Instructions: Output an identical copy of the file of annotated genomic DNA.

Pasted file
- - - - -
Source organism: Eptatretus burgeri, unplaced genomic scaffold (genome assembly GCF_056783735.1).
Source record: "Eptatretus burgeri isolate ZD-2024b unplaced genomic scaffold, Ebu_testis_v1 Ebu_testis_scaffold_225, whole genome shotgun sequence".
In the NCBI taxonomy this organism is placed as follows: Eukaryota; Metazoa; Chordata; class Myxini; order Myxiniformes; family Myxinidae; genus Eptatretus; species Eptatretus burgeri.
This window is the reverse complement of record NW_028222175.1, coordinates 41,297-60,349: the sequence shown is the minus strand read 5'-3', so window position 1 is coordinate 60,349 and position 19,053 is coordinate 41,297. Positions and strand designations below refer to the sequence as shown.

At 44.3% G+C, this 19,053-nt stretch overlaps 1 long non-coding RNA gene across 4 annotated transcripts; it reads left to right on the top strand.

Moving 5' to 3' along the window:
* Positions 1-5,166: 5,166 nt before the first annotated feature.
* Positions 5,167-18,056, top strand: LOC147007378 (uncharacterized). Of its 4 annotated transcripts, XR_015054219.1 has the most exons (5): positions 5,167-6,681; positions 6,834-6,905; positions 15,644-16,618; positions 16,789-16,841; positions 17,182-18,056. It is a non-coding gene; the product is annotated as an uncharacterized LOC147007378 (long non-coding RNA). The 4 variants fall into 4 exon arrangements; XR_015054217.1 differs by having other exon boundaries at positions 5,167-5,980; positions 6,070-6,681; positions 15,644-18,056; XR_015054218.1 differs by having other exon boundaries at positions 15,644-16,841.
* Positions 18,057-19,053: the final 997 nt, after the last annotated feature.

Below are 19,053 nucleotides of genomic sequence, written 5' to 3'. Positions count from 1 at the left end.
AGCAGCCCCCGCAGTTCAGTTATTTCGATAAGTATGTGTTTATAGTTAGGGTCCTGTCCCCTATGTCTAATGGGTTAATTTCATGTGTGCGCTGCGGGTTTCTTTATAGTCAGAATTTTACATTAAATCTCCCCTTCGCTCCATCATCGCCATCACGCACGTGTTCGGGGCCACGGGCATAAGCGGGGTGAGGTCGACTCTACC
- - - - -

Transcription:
Source organism: Eptatretus burgeri, unplaced genomic scaffold (genome assembly GCF_056783735.1).
Source record: "Eptatretus burgeri isolate ZD-2024b unplaced genomic scaffold, Ebu_testis_v1 Ebu_testis_scaffold_225, whole genome shotgun sequence".
In the NCBI taxonomy this organism is placed as follows: Eukaryota; Metazoa; Chordata; class Myxini; order Myxiniformes; family Myxinidae; genus Eptatretus; species Eptatretus burgeri.
This window is the reverse complement of record NW_028222175.1, coordinates 41,297-60,349: the sequence shown is the minus strand read 5'-3', so window position 1 is coordinate 60,349 and position 19,053 is coordinate 41,297. Positions and strand designations below refer to the sequence as shown.

At 44.3% G+C, this 19,053-nt stretch overlaps 1 long non-coding RNA gene across 4 annotated transcripts; it reads left to right on the top strand.

Moving 5' to 3' along the window:
* Positions 1-5,166: 5,166 nt before the first annotated feature.
* Positions 5,167-18,056, top strand: LOC147007378 (uncharacterized). Of its 4 annotated transcripts, XR_015054219.1 has the most exons (5): positions 5,167-6,681; positions 6,834-6,905; positions 15,644-16,618; positions 16,789-16,841; positions 17,182-18,056. It is a non-coding gene; the product is annotated as an uncharacterized LOC147007378 (long non-coding RNA). The 4 variants fall into 4 exon arrangements; XR_015054217.1 differs by having other exon boundaries at positions 5,167-5,980; positions 6,070-6,681; positions 15,644-18,056; XR_015054218.1 differs by having other exon boundaries at positions 15,644-16,841.
* Positions 18,057-19,053: the final 997 nt, after the last annotated feature.

Below are 19,053 nucleotides of genomic sequence, written 5' to 3'. Positions count from 1 at the left end.
AGCAGCCCCCGCAGTTCAGTTATTTCGATAAGTATGTGTTTATAGTTAGGGTCCTGTCCCCTATGTCTAATGGGTTAATTTCATGTGTGCGCTGCGGGTTTCTTTATAGTCAGAATTTTACATTAAATCTCCCCTTCGCTCCATCATCGCCATCACGCACGTGTTCGGGGCCACGGGCATAAGCGGGGTGAGGTCGACTCTACC